Author’s Note: So I suppose it’s not quite right/fair to use coffee to fill in a comfort food, but it is a comfort food for me, and the idea of it went well with a favorite song as well as led me into something that could help with the part where I currently am in Dillon and Larina’s story instead of just being a random moment from their past.
So I used coffee. I also used Landon Pigg’s “Falling in Love in a Coffee Shop,” even though the coffee shop only gets mentioned. It still works.
“I think I’ll start with a peace offering.”
Dillon tensed, not wanting to look behind him. “Larina, we don’t have anything to—”
“Don’t say we don’t have anything to discuss, because we do,” she interrupted, and then she stepped around the gate, forcing herself in between him and the wall of Benedict’s stall. “I know you probably don’t want anything from me, not after how badly my last gift backfired, but this… this is a lot bigger than one misunderstanding, and we have to start somewhere, right?”
“Exactly how much did you and your sister have to drink?”
“That is so not important, and I’m not drunk now. I might have a slight headache and possible hangover, but I’m not under any kind of influence at the moment. I came back early so that we could talk before the others got here. And we do need to talk.”
Dillon shook his head. “I don’t know that we do. I think maybe we were wrong to think we could settle this mess without lawyers. Go get one, sue for it, and have done. I’m not—I can’t do this with you. I think the worst part of it was thinking that we could work it out this time.”
She shook her head, placing a hand on his arm. “No, it wasn’t. It was that we let the past get in the way again. We don’t need lawyers. We want them because this hurts and it is so many old wounds and scars and things we don’t want to face, but it’s not impossible to surmount. It’s us, Dillon. How much have we already overcome to be where we are? You came back from a horror no child should have to face, and while I was never in that position, I did screw a lot of things up and yet somehow managed to muddle through somehow.”
He swallowed. She made it sound easy, but it wasn’t. “We fell into old patterns again for a bit, and it—it doesn’t work like that anymore. We aren’t those kids we used to be. Hell, we’re not even friends.”
“Not even if I got you coffee?”
He stared at her for a moment, and finally, he gave in and laughed because her expression and the moment didn’t allow for much else. She slipped out under his arm and came back with a cup. He gave her a look, but she smiled that same old smile of hers, the one so sincere it was dangerous, and he found himself taking the cup from her.
“That looks like Thunder.”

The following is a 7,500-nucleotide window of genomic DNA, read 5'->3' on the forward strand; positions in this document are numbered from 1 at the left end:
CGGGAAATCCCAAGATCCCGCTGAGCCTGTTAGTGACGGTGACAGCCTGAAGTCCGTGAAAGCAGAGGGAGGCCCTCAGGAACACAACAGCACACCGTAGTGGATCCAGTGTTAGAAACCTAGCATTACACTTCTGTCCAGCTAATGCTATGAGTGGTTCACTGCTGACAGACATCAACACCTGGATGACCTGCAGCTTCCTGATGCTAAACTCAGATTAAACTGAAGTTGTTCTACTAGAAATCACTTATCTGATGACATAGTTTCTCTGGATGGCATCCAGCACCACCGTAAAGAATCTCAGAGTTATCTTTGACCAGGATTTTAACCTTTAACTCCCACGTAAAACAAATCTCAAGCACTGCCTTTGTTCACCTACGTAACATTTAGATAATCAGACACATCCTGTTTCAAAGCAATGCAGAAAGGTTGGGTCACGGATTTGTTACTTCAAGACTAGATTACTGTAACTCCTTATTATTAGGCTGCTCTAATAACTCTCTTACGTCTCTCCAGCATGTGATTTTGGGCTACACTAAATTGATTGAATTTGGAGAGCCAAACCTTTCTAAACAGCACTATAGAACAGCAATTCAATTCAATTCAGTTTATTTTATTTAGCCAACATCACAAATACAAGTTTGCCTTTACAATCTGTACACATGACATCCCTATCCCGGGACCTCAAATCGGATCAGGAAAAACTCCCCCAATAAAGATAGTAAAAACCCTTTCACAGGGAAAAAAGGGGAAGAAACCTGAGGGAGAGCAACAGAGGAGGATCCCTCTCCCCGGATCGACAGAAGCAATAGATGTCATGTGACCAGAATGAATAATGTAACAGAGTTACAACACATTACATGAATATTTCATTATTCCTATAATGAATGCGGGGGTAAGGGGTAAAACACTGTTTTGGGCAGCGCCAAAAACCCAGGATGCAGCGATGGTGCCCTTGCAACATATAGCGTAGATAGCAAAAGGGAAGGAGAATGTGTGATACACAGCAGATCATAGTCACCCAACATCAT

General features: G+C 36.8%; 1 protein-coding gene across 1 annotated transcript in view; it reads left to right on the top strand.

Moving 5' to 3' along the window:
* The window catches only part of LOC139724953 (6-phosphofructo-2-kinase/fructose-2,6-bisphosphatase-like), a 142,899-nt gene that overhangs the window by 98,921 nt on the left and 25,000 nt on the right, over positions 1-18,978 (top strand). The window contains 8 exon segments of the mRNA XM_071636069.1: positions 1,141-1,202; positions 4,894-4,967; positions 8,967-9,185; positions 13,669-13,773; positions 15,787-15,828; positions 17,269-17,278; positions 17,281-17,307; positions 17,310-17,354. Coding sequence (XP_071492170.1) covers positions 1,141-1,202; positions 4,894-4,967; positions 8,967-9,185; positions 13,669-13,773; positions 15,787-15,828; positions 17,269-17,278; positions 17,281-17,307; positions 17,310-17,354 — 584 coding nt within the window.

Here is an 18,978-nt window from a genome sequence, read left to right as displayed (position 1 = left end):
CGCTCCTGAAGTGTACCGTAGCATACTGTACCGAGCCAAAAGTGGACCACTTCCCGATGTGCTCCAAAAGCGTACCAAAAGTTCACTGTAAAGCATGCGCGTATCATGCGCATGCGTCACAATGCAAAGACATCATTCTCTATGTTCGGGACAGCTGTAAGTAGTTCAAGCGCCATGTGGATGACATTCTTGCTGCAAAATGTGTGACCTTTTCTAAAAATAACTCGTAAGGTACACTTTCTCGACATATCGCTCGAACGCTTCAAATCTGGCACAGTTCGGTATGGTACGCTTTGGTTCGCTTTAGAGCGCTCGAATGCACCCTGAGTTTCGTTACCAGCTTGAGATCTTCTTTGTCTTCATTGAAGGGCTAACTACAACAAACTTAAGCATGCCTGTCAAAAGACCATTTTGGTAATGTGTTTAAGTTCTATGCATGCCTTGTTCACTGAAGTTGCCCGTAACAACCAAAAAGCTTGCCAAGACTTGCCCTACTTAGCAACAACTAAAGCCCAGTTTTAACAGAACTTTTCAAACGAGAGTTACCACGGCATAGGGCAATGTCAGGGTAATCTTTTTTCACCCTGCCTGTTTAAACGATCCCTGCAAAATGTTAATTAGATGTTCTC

“It is. I printed the picture off Thyda’s computer, put it in a personalizable mug, and there you have it—a present not even my last screw up could make you refuse. Or at least that’s what I was hoping.”
Dillon looked at her, hesitating, and then he sighed, silently cursing himself for the weakness he would always have to her. If she’d stayed away, maybe he could have found a way to break that pattern, or maybe he could just have fooled himself because she was never there, but she was here. He couldn’t avoid her, and he would never win against her.
“Coffee is just the beginning of the truce, though,” she said, and he frowned. “Well, you know, I would offer to make breakfast, but I can’t cook, so I can’t offer that, but I know how much you like coffee, and so… I started there and figured the rest would come with maybe cleaning out the back barn or something like that.”
“Made Will do that yesterday.”
“Like it doesn’t need it every day.” Larina met his gaze and held it. “Please, Dillon. At least hear me out. You know it doesn’t work if you don’t let me at least say I’m sorry.”
He didn’t know how to handle her begging. He was about to cave, and he knew it. That expression, the tone of her voice, it took him back to other times, to other moments, and he was starting to think he’d ruin everything, throw his willpower away, and do far more than forgive her.
“Please,” Larina said, tugging on his shirt. “I know you have a lot to do today with the extra horses, and I’ve got to go to school in a few minutes, but you never eat breakfast with us anymore—not that I blame you; the environment in there is almost intolerable these days—so if you drive me in to town, we both get breakfast and we get a few more minutes together.”
Dillon shook his head. “If you’re so aware that we’re busy here, you know that I can’t leave. I have too much to do to go have a big breakfast—and I don’t need one.”
“Coffee, then? We could go to that little shop and—”
He kissed her, cutting off her words, knowing he’d give in if he let her keep talking, and while he’d never been very good at standing up to her, he’d found he was very good at distracting her like this.
Another kiss and she was holding onto his shirt for a different reason, and when he stopped she moaned, her eyes mostly shut, and he had to smile at the sight because there were few things that left Larina Payne speechless.
“You were saying?”
“Don’t know. Don’t care. Do that again.”
“You’re going to miss your bus.”
“One more,” she said, and he rolled his eyes even as he did as she asked, always so weak to her. She pulled back with a smile. “You’re right. Who needs coffee when we have that?”
He shook his head, laughing as he pushed her out of the barn and toward her bus stop.
Dillon grimaced, wishing his mind hadn’t gone there. She was watching him, and he knew there was some mercy in her inability to know which memory had just replayed in his head, even if she did know him well enough to know that one had been in his head. He swallowed, shaking his head and shaking it off, unwilling to think about it anymore.
“Fine. We can talk.”